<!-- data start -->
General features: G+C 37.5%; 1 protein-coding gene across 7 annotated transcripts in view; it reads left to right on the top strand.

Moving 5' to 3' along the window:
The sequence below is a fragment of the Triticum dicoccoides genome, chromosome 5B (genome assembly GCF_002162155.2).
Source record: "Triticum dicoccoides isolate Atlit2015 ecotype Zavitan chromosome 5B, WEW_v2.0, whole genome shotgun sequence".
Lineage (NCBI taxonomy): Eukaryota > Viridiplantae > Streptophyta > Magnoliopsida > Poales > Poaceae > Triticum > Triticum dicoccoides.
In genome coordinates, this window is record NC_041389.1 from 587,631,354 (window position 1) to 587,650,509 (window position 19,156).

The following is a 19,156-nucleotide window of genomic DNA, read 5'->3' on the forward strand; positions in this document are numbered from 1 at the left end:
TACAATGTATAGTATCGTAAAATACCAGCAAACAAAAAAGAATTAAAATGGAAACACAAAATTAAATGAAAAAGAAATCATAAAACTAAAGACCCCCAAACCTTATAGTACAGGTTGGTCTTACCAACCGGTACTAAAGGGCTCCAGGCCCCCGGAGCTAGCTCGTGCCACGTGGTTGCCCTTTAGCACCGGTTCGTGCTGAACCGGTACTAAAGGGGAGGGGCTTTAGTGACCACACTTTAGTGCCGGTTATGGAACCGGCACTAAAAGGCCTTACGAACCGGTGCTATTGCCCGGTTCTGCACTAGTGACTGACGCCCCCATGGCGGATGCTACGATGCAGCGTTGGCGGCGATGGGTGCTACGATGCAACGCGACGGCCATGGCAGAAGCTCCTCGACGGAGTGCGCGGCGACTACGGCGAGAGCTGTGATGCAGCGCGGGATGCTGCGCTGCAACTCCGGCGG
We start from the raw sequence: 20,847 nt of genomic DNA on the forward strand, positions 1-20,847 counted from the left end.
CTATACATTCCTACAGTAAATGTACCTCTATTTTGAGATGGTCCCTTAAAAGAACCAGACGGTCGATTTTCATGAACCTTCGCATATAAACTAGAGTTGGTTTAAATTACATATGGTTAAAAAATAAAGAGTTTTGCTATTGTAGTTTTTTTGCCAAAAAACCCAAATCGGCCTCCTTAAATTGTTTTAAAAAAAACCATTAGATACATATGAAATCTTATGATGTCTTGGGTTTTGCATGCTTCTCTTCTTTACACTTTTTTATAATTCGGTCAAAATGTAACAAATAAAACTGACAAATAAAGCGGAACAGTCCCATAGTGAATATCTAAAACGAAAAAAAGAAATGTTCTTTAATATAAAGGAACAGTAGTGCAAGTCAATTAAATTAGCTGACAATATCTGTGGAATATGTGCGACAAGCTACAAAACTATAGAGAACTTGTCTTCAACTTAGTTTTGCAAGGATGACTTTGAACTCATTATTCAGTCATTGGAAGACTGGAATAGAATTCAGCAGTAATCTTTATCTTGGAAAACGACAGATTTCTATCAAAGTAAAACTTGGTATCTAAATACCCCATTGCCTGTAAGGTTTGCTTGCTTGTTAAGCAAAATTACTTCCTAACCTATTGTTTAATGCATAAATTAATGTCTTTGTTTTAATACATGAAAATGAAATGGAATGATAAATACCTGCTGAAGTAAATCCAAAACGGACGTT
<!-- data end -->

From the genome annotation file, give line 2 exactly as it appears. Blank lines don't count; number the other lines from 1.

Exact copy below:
Moving 5' to 3' along the window: